• Collaborative-innovations are increasingly championed but it’s often unclear what influences the success (or failure) of these efforts.
  • Using an international systematic literature review of empirical studies, we identify 22 key themes.
  • Yet the importance attributed to each theme, agreement amongst the studies reviewed, and compatibility of the themes, varies considerably.
  • We caution against the uncritical use of different themes and call on researchers and practitioners to recognise the darker side of water collaboration.

Recommended reference: Porter, J.J.; Birdi, K. (2018) 22 Reasons why collaborations fail: Lessons from water innovation research, Environmental Science & Policy, 89, 100-108.

The paper is freely available at: https://doi.org/10.1016/j.envsci.2018.07.004

This research is first of a series of outputs produced as part of the Engineering and Physical Sciences (EPSRC) TWENTY65 – Tailored Water Solutions for Positive Impact – Grand Challenge programme. The next research outputs will critically examine the themes identified here by comparing them with the first-hand experiences of those working in the UK water sector (e.g. water companies, suppliers, regulatory bodies, and research institutions).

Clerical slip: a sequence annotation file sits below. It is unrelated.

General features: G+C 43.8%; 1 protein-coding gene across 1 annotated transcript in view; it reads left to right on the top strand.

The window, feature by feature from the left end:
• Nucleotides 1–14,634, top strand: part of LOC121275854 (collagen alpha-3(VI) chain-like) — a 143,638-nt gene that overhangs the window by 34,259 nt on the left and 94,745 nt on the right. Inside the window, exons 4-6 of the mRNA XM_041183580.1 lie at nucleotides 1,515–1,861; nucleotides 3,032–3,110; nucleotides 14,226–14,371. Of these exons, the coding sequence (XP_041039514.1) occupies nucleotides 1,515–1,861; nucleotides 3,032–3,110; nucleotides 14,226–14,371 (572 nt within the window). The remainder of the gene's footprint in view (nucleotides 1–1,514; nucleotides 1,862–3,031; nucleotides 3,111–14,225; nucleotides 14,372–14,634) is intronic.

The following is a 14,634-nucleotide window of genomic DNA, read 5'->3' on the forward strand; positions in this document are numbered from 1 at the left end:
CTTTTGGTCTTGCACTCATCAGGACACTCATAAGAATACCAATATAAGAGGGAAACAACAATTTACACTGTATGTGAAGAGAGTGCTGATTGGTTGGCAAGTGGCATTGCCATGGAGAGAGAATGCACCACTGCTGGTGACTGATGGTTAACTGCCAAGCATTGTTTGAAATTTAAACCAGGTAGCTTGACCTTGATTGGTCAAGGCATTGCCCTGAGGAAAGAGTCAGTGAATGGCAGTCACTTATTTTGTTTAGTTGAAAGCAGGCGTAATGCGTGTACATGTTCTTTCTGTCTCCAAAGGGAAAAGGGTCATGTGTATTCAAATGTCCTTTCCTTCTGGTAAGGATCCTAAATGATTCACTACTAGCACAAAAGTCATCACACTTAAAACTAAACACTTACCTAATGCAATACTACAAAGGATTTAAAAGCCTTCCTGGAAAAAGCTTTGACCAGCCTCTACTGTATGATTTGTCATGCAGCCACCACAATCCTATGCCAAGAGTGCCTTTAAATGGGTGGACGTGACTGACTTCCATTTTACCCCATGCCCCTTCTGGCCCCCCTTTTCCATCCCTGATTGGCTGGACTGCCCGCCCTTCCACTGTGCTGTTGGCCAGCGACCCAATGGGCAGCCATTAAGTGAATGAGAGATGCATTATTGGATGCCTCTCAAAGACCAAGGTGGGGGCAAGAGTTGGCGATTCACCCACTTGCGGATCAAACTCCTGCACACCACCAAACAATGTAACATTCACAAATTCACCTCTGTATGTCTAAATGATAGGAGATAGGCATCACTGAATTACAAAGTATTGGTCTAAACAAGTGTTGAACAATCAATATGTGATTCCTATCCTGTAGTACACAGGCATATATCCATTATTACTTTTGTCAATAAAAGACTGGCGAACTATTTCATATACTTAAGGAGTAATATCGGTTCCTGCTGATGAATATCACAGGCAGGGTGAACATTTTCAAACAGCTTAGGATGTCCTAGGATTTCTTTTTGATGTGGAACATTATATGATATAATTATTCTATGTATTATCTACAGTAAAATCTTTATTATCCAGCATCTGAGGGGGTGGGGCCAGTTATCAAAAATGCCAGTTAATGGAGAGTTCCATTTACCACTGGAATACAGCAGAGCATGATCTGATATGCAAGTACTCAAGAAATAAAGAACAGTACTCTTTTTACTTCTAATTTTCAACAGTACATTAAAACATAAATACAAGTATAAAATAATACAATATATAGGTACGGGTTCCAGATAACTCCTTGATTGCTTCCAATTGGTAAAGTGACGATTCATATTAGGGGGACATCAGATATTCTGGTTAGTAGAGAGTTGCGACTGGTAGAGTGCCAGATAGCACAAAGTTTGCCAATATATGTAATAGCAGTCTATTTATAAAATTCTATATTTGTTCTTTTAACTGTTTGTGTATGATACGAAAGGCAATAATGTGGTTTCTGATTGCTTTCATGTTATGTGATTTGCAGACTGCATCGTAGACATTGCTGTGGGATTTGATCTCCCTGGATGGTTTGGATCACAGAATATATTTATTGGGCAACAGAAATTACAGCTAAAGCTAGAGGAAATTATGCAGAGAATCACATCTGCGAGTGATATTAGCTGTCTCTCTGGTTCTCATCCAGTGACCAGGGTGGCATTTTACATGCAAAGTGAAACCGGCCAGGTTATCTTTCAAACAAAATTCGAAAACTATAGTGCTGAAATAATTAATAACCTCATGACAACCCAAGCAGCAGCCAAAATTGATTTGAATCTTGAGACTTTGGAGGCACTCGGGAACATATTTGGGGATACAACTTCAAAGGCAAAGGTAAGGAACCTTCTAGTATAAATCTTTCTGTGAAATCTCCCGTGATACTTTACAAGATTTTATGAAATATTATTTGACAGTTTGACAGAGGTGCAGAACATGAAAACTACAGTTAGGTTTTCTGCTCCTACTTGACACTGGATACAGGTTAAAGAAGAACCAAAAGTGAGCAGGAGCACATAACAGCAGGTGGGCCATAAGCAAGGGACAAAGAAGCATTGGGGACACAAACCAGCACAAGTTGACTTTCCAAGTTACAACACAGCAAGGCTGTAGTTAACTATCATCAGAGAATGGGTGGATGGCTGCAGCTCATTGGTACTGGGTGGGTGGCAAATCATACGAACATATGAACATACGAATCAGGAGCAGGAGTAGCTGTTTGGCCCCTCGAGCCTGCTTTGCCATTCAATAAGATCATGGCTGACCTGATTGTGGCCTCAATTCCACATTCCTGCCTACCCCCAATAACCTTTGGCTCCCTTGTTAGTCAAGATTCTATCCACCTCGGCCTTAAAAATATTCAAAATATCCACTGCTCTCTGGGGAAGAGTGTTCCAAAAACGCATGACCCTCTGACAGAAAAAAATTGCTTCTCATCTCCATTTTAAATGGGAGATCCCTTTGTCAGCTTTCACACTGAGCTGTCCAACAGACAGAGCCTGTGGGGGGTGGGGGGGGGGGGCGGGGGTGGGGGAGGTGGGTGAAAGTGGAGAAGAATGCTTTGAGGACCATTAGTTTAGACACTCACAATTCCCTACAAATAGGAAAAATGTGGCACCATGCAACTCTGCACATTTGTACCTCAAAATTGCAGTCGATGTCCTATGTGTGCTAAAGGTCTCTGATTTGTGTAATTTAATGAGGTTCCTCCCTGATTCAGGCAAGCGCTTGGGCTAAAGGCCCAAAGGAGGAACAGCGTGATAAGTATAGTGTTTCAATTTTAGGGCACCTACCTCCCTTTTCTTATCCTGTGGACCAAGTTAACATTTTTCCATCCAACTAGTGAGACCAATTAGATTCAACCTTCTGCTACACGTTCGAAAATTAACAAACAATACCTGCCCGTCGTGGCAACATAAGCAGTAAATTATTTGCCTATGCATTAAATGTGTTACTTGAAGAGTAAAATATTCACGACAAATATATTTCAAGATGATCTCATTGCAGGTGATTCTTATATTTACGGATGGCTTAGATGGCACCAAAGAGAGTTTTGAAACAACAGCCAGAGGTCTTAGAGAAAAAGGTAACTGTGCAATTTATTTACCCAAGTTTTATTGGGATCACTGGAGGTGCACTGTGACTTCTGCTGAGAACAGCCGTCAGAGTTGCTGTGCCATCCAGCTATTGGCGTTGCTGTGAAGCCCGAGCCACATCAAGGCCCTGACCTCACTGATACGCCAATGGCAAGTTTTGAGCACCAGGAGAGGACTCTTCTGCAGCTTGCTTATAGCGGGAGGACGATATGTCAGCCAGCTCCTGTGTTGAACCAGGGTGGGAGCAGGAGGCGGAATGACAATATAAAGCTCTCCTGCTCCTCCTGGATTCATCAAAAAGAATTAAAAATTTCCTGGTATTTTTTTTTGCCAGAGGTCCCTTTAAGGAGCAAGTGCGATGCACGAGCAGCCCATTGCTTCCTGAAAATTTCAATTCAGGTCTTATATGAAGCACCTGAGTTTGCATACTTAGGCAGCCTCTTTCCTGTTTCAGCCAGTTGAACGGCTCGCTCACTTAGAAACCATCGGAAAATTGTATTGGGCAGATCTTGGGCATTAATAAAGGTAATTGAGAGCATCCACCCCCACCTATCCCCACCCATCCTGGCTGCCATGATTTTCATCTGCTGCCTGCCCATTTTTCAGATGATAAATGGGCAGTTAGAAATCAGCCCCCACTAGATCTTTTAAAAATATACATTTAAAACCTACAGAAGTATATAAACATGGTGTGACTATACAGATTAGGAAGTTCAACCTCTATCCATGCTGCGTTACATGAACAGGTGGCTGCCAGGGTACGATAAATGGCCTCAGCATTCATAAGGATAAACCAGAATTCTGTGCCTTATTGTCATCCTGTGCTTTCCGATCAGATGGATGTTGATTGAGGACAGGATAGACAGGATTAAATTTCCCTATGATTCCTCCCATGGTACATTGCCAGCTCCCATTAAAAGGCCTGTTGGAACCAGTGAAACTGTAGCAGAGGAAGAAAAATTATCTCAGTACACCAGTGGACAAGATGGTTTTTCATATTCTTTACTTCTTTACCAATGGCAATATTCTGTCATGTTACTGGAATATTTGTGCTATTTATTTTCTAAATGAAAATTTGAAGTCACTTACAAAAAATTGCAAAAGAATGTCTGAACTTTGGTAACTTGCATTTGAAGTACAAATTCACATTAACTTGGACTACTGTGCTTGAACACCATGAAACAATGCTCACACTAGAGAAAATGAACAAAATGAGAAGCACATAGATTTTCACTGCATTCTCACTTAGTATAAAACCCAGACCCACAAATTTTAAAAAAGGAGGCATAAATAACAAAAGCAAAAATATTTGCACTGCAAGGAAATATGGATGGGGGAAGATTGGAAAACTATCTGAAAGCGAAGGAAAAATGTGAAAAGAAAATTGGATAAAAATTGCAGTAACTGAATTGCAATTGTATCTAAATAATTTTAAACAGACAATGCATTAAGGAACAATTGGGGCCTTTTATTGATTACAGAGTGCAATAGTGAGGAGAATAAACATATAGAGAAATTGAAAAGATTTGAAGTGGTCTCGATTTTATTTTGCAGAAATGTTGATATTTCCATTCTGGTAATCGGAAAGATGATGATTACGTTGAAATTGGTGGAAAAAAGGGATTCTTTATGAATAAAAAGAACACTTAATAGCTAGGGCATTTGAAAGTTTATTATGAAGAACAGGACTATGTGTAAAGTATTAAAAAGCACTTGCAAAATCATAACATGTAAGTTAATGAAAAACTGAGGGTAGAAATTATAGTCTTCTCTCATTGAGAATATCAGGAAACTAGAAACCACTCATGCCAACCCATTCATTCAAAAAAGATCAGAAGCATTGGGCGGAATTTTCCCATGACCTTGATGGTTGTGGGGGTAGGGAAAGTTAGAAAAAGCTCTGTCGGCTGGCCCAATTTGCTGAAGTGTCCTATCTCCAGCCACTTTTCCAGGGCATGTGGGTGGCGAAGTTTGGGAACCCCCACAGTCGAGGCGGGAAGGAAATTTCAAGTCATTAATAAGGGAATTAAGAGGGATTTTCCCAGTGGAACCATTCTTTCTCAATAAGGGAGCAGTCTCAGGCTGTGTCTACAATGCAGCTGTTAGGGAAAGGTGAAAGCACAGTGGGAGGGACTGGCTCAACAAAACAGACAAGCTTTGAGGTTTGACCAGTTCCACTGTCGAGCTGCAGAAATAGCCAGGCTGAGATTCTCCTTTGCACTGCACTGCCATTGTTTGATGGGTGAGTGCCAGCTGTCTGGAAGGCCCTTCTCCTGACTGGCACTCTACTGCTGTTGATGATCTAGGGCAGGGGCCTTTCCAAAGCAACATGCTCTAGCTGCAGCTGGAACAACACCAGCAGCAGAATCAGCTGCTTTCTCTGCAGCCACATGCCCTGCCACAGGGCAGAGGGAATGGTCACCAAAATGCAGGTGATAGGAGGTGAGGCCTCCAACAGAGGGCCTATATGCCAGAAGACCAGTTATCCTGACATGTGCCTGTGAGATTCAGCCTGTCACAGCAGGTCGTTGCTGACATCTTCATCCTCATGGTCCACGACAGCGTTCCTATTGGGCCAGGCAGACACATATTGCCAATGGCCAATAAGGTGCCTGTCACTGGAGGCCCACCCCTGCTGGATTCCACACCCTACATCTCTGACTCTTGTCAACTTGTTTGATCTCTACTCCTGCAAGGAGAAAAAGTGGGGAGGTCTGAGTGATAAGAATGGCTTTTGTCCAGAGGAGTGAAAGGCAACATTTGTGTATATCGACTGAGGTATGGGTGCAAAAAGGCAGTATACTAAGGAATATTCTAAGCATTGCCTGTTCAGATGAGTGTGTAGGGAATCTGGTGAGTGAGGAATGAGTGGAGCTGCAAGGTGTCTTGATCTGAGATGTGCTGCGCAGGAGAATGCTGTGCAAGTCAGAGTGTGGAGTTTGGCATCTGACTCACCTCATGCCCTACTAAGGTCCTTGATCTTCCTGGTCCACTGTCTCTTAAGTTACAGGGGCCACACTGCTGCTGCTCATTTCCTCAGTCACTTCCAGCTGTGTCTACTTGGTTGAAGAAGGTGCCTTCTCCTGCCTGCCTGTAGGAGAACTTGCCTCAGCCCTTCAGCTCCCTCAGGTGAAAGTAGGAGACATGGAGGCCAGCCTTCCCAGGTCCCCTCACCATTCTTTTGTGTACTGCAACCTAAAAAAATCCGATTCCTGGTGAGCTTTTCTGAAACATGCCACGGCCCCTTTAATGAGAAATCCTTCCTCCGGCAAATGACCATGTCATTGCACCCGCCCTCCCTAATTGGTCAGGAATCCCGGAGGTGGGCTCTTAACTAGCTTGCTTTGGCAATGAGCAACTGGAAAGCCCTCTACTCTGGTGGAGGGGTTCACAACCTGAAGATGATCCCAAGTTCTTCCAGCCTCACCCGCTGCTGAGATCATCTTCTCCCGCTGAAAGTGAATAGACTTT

Abstract: Bold and inventive solutions are urgently needed to safeguard the future use of water. In response, collaborative-innovation is increasingly championed. If stakeholders including water utilities, supply-chain companies, research institutions and local communities work together, share their experiences and pool ideas, meaningful change could happen, it’s argued. But effective collaboration is far from easy. For every incentive that drives collaboration forward, another barrier blocks its path. Whilst the literature offers many possible factors that influence the success (or failure) of collaborative-innovations, it remains unclear which factors are most important, where the highest agreement and disagreement exists, and if accommodating one factor creates problems for another. This is important because its not always practical, nor necessary, to apply everything from the academic literature. In this paper, we report findings from an international systematic literature review that brings together a range of studies that cross the water collaboration and water innovation divide. We identify 22 broad themes that are spread (unevenly) across the entire collaborative-innovation process; highlight how the level of attention given to each theme varies greatly; and where disagreement exists. Our research provides practical insights on how to create more effective collaborative-innovations in water and where future research should be directed.